People often forget the sheer level of mortality on the goldfields according to history lecturer Doctor David Waldron.
People died in childbirth, people died at work, people died from respiratory complaints.
It may have been part of what led to an uptake of Spiritualism, the pseudo-scientific belief that people could connect with the dead popular in the nineteenth century.
It involved seances, manifestations, mediums and all kinds of tricks.
"So many people passed on and being able to connect to those loved ones was important to people as it was today," Dr Waldron said.
"One of the big drivers of Spiritualism … was grief, was loss of loved ones. It was at time when traditional religious answers seemed distant, far away … because of the rise of science and exposure to new religions.
"It gave them a sense of spirituality that they felt that they could accept in the modern scientific era, but above all else it gave you connection to dead loved ones."
Two definite subcultures of Spiritualism existed Dr Waldron said.
There was a serious group, who made a point of meeting in living rooms to detach themselves from the gothic "hangings on".
And then there were the performers who held seances for the crowds.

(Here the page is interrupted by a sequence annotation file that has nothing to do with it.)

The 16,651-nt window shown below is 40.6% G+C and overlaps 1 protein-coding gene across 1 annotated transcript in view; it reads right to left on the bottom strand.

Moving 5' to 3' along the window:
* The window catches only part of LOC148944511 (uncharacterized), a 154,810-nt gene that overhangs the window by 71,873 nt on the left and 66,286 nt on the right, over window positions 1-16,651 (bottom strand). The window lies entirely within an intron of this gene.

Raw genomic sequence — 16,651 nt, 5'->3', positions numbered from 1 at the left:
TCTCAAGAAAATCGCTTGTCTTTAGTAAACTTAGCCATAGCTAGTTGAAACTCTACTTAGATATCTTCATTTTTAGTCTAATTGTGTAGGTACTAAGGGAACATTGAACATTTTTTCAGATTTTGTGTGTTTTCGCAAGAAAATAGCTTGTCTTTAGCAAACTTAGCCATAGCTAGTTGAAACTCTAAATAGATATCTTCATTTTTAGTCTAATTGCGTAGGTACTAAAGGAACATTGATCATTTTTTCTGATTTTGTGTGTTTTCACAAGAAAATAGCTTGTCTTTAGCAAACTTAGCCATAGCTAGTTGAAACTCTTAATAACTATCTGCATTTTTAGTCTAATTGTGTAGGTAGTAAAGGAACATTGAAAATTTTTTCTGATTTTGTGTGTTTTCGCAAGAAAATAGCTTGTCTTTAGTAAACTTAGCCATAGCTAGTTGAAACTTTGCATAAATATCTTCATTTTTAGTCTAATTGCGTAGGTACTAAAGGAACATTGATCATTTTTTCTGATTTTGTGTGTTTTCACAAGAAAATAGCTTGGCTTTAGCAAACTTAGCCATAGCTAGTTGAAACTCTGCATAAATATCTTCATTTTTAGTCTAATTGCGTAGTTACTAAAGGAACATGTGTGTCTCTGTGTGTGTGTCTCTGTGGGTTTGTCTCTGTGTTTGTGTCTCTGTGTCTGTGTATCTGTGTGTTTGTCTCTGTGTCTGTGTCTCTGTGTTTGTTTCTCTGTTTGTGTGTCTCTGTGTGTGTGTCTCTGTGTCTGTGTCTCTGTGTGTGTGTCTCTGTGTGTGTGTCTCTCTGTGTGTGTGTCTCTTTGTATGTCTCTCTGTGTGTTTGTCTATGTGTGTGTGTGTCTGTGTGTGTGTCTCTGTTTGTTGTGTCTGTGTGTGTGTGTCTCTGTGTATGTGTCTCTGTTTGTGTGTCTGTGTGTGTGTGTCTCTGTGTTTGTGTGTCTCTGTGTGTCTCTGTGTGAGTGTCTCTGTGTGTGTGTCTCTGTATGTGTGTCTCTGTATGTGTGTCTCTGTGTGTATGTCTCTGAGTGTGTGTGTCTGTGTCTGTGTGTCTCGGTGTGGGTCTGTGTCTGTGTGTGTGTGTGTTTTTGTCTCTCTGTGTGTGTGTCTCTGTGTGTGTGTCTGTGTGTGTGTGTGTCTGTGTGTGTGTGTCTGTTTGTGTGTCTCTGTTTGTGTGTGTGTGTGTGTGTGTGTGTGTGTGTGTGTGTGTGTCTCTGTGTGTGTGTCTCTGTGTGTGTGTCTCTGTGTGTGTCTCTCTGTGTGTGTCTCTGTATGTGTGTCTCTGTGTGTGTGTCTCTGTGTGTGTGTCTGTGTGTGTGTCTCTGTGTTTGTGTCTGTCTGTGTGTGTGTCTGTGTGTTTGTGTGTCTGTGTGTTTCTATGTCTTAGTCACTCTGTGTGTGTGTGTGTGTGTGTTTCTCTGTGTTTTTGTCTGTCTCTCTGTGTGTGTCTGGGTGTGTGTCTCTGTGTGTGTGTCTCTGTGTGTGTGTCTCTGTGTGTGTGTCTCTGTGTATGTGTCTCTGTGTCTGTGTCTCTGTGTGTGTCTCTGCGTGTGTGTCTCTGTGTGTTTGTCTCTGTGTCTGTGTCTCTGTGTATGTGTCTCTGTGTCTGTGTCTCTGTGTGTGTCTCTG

"There was one group that was going out and doing performance seances and celebrity seances," Dr Waldron said.
"If you look at it, it’s essentially doing magical tricks that we’d do today.
"There was a detective in Castlemaine who used to play cat and mouse trying to catch people out."
Some may have really believed, some did not.
"There’s certainly evidence where mediums were writing letters to people about prominent and wealthy people, so they would have information to work with," Dr Waldron said.
"The question is: how much they were also conning themselves."
Dr Waldron will discuss Spiritualism on the goldfields in an upcoming lecture on Bendigo.
But Spiritualism wasn't the only ghostly goings-on on the goldfields.
Ghosts come under Dr Waldron's microscope, as a community's way of remembering trauma.
And then there's ghost-hoaxing, the phenomenon prominent in Bendigo where people pretended to be ghosts. It began as an old Scottish and Irish tradition, which turned into a cover for crime.
Dr Waldron recalls one tale of a lady who got up on the roof of the Sandhurst Hotel dressed in a glow in the dark wedding dress, with her face and arms painted to look like a porcelain doll.
It must have looked spectacular, Dr Waldron said, but the glow in the dark paint was extremely toxic.
Dr Waldron's lecture will tie in with the exhibition 'Vale: mourning, remembrance and Spiritualism in Bendigo 1851 - 1901'.
'Rappings, tappings and ghost hoaxing: the fad for spirits in Victoria’s 19th century goldfields' will take place on Wednesday Feb 27 at the La Trobe Art Institute. More information at: bit.ly/2IdNY5H
Have you signed up to the Bendigo Advertiser's daily newsletter and breaking news emails? You can register below and make sure you are up to date with everything that's happening in central Victoria.